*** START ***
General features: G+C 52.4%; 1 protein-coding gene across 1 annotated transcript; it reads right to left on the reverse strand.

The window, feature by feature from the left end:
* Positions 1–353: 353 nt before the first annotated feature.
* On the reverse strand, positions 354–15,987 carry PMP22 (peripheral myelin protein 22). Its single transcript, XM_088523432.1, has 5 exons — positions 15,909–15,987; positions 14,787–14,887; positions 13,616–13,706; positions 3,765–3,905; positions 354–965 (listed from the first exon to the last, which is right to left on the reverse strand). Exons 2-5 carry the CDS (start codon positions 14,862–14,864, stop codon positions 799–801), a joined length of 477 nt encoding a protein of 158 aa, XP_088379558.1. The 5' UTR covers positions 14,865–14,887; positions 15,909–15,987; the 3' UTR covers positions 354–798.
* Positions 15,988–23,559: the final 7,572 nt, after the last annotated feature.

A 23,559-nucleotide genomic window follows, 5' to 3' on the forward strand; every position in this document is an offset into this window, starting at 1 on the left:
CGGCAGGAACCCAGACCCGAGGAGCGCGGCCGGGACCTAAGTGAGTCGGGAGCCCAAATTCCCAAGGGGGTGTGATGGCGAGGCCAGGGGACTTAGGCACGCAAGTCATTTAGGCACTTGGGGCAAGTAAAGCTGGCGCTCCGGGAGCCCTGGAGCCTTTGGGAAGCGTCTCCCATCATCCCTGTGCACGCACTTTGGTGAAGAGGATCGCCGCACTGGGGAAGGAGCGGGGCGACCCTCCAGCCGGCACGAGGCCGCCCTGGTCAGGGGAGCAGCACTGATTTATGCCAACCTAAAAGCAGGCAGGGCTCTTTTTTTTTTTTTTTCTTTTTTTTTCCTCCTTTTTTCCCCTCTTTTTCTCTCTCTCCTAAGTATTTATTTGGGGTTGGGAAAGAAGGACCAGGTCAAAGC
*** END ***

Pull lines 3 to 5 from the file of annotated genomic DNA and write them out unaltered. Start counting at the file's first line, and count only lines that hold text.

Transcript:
* Positions 1–353: 353 nt before the first annotated feature.
* On the reverse strand, positions 354–15,987 carry PMP22 (peripheral myelin protein 22). Its single transcript, XM_088523432.1, has 5 exons — positions 15,909–15,987; positions 14,787–14,887; positions 13,616–13,706; positions 3,765–3,905; positions 354–965 (listed from the first exon to the last, which is right to left on the reverse strand). Exons 2-5 carry the CDS (start codon positions 14,862–14,864, stop codon positions 799–801), a joined length of 477 nt encoding a protein of 158 aa, XP_088379558.1. The 5' UTR covers positions 14,865–14,887; positions 15,909–15,987; the 3' UTR covers positions 354–798.
* Positions 15,988–23,559: the final 7,572 nt, after the last annotated feature.